The Liberty Bell

The Liberty Bell, weighing 2,080 pounds, was originally cast in England, and arrived in Philadelphia in 1752, where it was recast. The Bell commemorated the 50th anniversary of the founding of Pennsylvania under the Charter of Privileges which insured religious freedom for the citizens. The roots of this freedom dated back to 1620 when the Pilgrims wrote in the Mayflower Compact that they came to America, “…for the Glory of God, and the advancement of the Christian faith …”

In keeping with this fundamental belief, the Liberty Bell was inscribed around its crown with a Bible verse from Leviticus 25:10, “Proclaim liberty throughout all the land unto all the inhabitants thereof.”

Over the years the Liberty Bell has been rung on many occasions. On July 8, 1776 it was rung at the first public reading of the Declaration of Independence, which concludes, “…. with a firm reliance on the protection of Divine Providence, we mutually pledge to each other our lives, our fortunes, and our sacred honor.” It was later rung when the Constitution was ratified. The Liberty Bell cracked in 1835 while being rung to mark the passing of Chief Justice John Marshall.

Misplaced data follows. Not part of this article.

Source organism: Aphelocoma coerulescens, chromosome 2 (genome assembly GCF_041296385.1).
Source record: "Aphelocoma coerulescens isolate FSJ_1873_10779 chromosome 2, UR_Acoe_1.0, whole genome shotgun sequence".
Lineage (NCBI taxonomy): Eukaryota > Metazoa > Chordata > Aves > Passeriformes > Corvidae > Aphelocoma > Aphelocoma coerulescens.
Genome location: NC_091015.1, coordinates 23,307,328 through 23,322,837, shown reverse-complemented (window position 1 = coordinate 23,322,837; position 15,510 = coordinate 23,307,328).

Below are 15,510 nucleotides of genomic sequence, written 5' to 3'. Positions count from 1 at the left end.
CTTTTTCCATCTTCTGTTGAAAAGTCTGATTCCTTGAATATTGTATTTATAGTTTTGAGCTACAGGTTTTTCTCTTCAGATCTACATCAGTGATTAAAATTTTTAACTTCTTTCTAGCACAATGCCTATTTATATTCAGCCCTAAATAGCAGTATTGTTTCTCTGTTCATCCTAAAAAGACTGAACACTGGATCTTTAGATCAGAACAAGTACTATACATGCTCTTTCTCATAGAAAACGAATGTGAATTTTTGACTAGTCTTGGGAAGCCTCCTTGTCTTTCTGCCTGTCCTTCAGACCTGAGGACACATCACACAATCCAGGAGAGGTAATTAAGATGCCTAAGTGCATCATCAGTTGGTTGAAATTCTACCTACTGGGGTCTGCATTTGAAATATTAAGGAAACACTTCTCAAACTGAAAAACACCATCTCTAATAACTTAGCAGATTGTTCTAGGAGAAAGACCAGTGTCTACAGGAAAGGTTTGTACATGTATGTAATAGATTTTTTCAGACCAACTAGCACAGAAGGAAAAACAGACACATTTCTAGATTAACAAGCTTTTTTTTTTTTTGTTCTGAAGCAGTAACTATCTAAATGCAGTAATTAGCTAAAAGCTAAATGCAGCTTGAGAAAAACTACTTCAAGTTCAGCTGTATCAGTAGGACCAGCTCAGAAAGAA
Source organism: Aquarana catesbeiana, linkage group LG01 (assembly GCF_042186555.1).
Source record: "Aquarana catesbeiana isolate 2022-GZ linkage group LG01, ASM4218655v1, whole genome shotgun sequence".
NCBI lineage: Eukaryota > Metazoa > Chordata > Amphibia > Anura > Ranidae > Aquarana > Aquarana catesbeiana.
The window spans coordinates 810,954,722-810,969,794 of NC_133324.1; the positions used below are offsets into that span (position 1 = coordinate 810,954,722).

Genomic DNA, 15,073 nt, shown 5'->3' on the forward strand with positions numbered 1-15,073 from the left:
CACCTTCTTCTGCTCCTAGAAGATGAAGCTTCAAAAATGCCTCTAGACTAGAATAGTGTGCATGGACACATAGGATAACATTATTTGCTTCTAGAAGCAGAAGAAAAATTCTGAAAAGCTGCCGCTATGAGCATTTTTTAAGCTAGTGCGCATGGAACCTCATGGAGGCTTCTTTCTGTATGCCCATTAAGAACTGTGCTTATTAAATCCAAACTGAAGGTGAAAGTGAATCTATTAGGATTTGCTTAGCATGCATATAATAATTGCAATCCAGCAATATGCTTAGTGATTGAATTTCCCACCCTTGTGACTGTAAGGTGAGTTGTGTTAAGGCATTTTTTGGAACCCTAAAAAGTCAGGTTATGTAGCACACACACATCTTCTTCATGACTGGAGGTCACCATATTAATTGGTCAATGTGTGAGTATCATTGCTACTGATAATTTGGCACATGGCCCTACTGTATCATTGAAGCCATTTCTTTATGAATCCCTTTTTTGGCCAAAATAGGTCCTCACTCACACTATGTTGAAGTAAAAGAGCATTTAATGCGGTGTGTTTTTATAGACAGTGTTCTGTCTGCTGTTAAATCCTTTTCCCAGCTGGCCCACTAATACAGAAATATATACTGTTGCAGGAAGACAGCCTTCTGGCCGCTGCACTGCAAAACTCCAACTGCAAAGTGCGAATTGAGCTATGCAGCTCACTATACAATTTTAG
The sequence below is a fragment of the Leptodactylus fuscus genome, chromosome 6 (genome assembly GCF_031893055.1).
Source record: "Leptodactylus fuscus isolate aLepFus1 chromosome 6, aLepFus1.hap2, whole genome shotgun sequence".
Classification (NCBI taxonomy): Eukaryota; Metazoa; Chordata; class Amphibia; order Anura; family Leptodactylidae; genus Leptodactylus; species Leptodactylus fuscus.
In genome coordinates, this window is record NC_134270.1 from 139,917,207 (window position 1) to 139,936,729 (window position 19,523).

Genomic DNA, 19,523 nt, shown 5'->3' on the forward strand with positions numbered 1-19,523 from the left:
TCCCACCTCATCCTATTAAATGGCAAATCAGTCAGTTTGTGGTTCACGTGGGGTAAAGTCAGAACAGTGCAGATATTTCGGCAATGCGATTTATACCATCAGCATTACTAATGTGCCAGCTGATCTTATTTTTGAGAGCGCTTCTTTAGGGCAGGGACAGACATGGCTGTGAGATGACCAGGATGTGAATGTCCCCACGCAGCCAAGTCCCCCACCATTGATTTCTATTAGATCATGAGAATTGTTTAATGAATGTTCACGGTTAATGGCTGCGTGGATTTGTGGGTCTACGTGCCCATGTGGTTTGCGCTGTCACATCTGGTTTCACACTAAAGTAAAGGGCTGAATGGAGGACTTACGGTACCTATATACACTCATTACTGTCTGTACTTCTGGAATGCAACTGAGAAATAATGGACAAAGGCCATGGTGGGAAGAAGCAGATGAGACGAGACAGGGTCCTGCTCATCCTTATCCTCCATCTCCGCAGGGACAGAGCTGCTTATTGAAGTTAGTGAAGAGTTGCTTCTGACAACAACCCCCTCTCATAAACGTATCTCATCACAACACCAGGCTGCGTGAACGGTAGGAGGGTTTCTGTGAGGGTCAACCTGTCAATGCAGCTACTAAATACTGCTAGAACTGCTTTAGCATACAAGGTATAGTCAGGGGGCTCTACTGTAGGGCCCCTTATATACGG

In 1848 when the Bell was rung to celebrate Washington’s birthday, an extension of the old crack appeared. After this the Bell was no longer rung, but it has been struck with a rubber mallet on special occasions. On June 6, 1944, on D-Day, it was tapped 12 times for the letters in Independence, then 7 times for the letters in Liberty.

Today the Liberty Bell is permanently displayed in Philadelphia across from Independence Hall in a pavilion where people can view this shrine of freedom.